The risk factors for pre diabetes and type 2 diabetes are similar. They include:

being overweight

a family history of diabetes


having a high-density lipoprotein (HDL) cholesterol level lower than 40 mg/dL or 50 mg/dL

a history of high blood pressure

having gestational diabetes or giving birth to a child with a birth weight of more than 9 pounds

a history of polycystic ovary syndrome (PCOS)

being of African-American, Native American, Latin American, or Asian-Pacific Islander descent

being more than 45 years of age

having a sedentary lifestyle

If a doctor identifies that a person has pre diabetes, they will recommend that the individual makes healthful changes that can ideally stop the progression to type 2 diabetes. Losing weight and having a more healthful diet can often help prevent the disease.

How insulin problems develop

Doctors do not know the exact causes of type I diabetes. Type 2 diabetes, also known as insulin resistance, has clearer causes.

Insulin allows the glucose from a person’s food to access the cells in their body to supply energy. Insulin resistance is usually a result of the following cycle:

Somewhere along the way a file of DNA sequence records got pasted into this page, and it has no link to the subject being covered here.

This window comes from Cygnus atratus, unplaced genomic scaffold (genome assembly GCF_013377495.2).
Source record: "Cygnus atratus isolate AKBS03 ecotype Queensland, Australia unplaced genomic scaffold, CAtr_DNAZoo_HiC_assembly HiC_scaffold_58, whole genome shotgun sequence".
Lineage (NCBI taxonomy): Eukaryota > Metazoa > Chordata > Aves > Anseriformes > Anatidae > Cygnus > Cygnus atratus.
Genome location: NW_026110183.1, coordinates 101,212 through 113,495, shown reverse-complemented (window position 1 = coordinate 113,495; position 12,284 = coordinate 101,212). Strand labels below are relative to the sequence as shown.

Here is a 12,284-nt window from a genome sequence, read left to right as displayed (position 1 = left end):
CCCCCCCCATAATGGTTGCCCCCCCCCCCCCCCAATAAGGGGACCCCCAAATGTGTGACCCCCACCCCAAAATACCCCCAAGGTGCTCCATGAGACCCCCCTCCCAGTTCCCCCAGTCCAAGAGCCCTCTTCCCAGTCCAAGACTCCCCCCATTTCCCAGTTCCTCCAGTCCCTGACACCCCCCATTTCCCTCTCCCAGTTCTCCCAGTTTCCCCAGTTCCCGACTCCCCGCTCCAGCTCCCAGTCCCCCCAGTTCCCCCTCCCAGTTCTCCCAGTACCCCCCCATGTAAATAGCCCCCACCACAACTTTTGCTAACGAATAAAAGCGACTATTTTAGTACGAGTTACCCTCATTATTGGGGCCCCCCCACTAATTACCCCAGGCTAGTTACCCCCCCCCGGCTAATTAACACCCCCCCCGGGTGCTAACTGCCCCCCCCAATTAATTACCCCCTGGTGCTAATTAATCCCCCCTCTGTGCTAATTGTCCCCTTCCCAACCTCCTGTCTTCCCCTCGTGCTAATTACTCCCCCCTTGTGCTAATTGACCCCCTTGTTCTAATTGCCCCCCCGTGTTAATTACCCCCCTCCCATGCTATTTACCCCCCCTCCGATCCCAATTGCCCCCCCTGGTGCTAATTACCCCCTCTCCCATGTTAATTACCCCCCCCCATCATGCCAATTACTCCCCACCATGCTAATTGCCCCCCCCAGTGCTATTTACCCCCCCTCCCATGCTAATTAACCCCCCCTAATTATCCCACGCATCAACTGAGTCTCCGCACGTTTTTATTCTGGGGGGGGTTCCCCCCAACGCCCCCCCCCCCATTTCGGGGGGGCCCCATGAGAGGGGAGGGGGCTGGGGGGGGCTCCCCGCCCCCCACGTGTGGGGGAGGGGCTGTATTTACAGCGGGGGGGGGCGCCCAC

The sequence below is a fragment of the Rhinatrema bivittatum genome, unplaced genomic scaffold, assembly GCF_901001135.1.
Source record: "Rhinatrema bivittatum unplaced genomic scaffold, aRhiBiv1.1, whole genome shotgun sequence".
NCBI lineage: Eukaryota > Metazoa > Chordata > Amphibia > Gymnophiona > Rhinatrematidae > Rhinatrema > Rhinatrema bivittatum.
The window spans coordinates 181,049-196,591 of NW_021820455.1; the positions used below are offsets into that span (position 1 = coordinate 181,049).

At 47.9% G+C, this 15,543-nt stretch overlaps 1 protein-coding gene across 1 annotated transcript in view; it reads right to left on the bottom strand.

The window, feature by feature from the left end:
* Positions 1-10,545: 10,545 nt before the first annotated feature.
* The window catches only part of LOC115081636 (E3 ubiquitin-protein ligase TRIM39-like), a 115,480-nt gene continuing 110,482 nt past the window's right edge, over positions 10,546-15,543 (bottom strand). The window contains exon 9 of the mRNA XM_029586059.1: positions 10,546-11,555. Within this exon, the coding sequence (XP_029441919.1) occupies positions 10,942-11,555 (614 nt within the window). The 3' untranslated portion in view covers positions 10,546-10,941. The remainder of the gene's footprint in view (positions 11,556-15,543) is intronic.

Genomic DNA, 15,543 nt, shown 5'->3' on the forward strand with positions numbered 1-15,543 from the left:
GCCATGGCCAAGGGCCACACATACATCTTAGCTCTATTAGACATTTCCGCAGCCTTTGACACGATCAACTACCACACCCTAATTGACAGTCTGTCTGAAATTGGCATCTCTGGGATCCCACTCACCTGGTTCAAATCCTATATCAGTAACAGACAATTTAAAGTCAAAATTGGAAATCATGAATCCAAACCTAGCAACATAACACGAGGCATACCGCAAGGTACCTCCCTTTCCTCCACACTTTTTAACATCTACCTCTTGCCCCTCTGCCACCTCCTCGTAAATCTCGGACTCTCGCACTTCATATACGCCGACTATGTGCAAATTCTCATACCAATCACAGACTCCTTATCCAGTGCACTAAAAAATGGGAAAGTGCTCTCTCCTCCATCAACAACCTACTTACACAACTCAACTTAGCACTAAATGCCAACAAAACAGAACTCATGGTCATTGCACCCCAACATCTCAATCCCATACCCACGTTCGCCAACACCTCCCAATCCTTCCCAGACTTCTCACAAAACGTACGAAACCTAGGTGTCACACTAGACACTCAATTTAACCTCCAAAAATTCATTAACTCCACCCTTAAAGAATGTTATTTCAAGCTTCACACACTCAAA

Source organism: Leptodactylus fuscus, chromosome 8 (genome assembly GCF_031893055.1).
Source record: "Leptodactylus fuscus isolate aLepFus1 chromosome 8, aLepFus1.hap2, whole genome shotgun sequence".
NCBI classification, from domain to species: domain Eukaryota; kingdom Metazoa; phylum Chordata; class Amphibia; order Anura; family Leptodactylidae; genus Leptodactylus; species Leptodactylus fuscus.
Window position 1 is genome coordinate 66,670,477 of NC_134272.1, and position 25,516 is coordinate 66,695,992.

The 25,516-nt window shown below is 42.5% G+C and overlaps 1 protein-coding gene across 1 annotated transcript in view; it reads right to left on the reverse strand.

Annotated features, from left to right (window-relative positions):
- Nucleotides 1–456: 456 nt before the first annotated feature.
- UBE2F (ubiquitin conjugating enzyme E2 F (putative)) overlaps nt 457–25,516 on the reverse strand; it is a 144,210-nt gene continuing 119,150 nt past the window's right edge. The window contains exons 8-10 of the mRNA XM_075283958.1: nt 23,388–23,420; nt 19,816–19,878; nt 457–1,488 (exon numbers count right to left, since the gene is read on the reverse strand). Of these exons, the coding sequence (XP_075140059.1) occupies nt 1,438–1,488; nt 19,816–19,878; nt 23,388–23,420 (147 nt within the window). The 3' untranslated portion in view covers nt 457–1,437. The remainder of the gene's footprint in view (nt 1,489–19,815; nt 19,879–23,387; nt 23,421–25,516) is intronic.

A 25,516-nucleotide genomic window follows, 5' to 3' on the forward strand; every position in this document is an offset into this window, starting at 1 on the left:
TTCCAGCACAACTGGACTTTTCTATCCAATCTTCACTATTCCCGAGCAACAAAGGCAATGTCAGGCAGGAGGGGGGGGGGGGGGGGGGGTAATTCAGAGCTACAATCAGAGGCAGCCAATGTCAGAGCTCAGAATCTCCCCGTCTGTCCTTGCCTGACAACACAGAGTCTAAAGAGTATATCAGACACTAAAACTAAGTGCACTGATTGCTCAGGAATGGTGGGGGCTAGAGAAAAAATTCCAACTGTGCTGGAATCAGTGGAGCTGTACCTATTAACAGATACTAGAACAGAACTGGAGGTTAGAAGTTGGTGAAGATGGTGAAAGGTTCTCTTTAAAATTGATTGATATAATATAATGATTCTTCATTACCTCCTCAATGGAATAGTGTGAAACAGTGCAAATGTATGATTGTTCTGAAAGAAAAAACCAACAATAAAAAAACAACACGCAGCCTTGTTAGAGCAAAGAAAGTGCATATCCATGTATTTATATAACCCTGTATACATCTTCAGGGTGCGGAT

A person has genes or an environment that make it more likely that they are unable to make enough insulin to cover how much glucose they eat.


The body tries to make extra insulin to process the excess blood glucose.

The pancreas cannot keep up with the increased demands, and the excess blood sugar starts to circulate in the blood, causing damage.


Over time, insulin becomes less effective at introducing glucose to cells, and blood sugar levels continue to rise.


In the case of type 2 diabetes, insulin resistance takes place gradually. This is why doctors often recommend making lifestyle changes in an attempt to slow or reverse this cycle.


Learn more about the function of insulin by clicking here.


Exercise and diet tips


If a doctor diagnoses a person with type 2 diabetes, they will often recommend making lifestyle changes to support weight loss and overall health.